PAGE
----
Fayeq Oweis is an Arab American artist and a professor of Arabic language and culture at Santa Clara University, Santa Clara, California. He has a Ph.D. in interdisciplinary studies with a focus on Arabic and Islamic arts. As an artist, he designed the exterior entranceway murals and the calligraphy of the dome interior of the Arab American National Museum in Dearborn, Michigan. He has also exhibited his Arabic calligraphic compositions throughout the United States and was an artist-in-residence at the Art Institute of Chicago in February 2007.
Honorable Mention: Non-Fiction
Palestine Inside Out: An Everyday Occupation By Saree Makdisi W.W. Norton
Palestine Inside Out by Saree Makidisi depicts the day to day life of Palestinians living in Gaza and the West Bank, and their often shocking existence under Israeli control. Through eye-opening statistics and day-by-day reports, Makdisi shows how Palestinians have seen their hopes for freedom and statehood culminate in the creation of abject “territories” comparable to open-air prisons. In devastating detail, Palestine Inside Out reveals how the “peace process” institutionalized Palestinians’ loss of control over their inner and outer lives.
Saree Makdisi is a professor of English and comparative literature at UCLA. He lives in Los Angeles, California.
The Arab American National Museum documents, preserves, celebrates, and educates the public on the history, life, culture, and contributions of Arab Americans. It serves as a resource to enhance knowledge and understanding about Arab Americans and their presence in this country. The Arab American National Museum is a project of ACCESS, a Dearborn, Michigan-based nonprofit human services and cultural organization. Learn more at www.arabamericanmuseum.org and www.accesscommunity.org .
The Arab American National Museum is a proud Affiliate of the Smithsonian Institution in Washington, D.C. Read about the Affiliations program at http://affiliations.si.edu .
The Museum is located at 13624 Michigan Avenue, Dearborn, MI, 48126. Museum hours: 10 a.m.-6 p.m. Wednesday, Thursday, Friday and Saturday; noon-5 p.m. Sunday. Closed Monday, Tuesday; Thanksgiving, Christmas Day and New Year’s Day. Admission is $6 for adults; $3 for students, seniors and children 6-12; ages 5 and under, free. Call 313.582.2266 for further information.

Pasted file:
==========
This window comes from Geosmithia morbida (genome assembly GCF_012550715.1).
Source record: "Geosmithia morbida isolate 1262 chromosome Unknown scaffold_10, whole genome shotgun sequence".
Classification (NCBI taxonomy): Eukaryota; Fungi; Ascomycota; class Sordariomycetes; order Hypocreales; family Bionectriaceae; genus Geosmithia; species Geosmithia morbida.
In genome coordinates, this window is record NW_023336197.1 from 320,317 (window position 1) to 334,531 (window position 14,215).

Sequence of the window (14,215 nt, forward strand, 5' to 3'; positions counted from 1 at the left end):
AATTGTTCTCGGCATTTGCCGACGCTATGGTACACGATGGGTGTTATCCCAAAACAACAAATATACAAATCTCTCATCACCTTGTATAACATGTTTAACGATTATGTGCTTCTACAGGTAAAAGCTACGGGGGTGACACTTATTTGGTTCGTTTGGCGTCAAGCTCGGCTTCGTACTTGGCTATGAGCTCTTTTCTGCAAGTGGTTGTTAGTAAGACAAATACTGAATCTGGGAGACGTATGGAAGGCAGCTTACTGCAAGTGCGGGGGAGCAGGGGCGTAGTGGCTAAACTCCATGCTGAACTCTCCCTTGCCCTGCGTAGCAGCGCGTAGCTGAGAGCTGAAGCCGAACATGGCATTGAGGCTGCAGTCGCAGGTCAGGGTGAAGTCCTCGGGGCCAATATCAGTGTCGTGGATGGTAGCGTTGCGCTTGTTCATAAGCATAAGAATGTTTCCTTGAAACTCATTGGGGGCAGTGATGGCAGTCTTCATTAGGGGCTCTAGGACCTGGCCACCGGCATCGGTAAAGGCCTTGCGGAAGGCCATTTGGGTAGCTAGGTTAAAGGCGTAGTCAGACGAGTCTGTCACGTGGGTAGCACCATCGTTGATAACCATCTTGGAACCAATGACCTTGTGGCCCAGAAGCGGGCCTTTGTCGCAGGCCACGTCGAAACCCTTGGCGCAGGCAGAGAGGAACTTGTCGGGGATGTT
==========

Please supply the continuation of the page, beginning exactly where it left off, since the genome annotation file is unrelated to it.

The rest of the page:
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Hanania writes weekly columns on Middle East and American Arab issues for the Arab News in Saudi Arabia at www.ArabNews.com, and at www.TheArabDailyNews.com, www.TheDailyHookah.com and at SuburbanChicagoland.com. He has also published weekly columns in the Jerusalem Post newspaper, YNetNews.com, Newsday Newspaper in New York, the Orlando Sentinel Newspapers, and the Arlington Heights Daily Herald.
Palestinian, American Arab and Christian, Hanania’s parents originate from Jerusalem and Bethlehem.
Hanania is the recipient of four (4) Chicago Headline Club “Peter Lisagor Awards” for Column writing. In November 2006, he was named “Best Ethnic American Columnist” by the New American Media. In 2009, Hanania received the prestigious Sigma Delta Chi Award for Writing from the Society of Professional Journalists. He is the recipient of the MT Mehdi Courage in Journalism Award. He was honored for his writing skills with two (2) Chicago Stick-o-Type awards from the Chicago Newspaper Guild. In 1990, Hanania was nominated by the Chicago Sun-Times editors for a Pulitzer Prize for his four-part series on the Palestinian Intifada.
His writings have also been honored by two national Awards from ADC for his writing, and from the National Arab American Journalists Association.
The managing editor of Suburban Chicagoland Online News website www.SuburbanChicagoland.com, Hanania's columns also appear in the Southwest News Newspaper Group of 8 newspapers.